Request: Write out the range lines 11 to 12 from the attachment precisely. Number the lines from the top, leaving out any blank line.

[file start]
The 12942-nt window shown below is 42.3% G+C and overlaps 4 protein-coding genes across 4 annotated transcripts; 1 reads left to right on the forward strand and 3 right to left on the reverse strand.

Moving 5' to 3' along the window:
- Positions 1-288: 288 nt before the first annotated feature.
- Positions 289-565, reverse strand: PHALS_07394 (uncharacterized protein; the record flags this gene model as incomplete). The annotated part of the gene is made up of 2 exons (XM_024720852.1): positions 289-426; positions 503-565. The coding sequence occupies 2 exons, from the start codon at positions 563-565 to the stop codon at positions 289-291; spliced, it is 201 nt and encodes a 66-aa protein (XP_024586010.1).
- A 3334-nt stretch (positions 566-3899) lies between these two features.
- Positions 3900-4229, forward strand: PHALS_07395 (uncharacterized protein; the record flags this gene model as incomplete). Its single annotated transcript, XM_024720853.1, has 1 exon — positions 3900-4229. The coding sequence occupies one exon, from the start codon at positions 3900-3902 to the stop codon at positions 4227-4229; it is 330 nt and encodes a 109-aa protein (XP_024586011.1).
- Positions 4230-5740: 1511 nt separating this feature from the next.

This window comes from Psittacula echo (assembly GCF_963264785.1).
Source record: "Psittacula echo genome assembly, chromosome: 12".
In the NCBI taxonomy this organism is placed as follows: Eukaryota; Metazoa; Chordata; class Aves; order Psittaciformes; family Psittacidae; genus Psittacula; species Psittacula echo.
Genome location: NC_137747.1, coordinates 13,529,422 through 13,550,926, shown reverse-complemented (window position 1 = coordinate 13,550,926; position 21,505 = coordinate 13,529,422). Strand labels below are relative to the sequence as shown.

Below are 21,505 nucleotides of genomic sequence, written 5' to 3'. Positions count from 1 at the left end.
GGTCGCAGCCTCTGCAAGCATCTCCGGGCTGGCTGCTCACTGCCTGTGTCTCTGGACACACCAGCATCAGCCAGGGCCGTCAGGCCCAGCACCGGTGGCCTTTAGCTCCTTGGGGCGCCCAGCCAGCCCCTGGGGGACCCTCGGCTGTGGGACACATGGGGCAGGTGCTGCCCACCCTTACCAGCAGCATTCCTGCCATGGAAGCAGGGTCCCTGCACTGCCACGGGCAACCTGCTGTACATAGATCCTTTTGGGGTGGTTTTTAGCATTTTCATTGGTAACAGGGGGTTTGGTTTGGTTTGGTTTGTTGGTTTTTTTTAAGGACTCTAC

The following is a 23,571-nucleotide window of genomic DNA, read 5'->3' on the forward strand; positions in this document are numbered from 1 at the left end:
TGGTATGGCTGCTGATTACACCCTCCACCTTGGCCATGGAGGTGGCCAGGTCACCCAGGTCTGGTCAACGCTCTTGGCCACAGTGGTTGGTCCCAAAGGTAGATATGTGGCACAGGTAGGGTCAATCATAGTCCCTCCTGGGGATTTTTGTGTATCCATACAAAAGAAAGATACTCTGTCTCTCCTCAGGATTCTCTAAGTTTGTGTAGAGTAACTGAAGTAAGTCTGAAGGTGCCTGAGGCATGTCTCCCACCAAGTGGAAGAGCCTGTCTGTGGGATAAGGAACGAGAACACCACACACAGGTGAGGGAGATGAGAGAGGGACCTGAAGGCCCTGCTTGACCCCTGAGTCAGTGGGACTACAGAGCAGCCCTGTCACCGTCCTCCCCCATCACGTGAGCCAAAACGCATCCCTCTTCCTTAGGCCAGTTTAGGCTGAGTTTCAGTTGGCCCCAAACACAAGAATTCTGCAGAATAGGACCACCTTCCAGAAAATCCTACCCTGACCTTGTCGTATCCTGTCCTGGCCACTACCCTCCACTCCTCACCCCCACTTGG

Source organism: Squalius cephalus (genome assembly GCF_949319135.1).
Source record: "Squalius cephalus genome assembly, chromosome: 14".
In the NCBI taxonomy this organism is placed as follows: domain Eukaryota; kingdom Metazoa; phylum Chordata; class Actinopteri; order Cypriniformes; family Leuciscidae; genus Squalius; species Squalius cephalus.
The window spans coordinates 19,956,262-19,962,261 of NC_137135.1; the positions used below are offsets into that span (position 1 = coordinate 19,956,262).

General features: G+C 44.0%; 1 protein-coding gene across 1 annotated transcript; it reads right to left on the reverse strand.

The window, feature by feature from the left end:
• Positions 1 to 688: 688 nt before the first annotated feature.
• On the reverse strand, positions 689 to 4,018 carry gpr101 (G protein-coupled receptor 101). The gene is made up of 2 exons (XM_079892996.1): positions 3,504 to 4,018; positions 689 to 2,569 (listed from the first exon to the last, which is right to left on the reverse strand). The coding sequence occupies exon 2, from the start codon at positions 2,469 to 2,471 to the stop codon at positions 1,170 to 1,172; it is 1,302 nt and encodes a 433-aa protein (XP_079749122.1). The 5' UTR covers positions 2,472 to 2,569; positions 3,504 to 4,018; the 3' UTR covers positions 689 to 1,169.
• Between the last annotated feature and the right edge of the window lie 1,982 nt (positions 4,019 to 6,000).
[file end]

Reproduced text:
Genome location: NC_137747.1, coordinates 13,529,422 through 13,550,926, shown reverse-complemented (window position 1 = coordinate 13,550,926; position 21,505 = coordinate 13,529,422). Strand labels below are relative to the sequence as shown.

Below are 21,505 nucleotides of genomic sequence, written 5' to 3'. Positions count from 1 at the left end.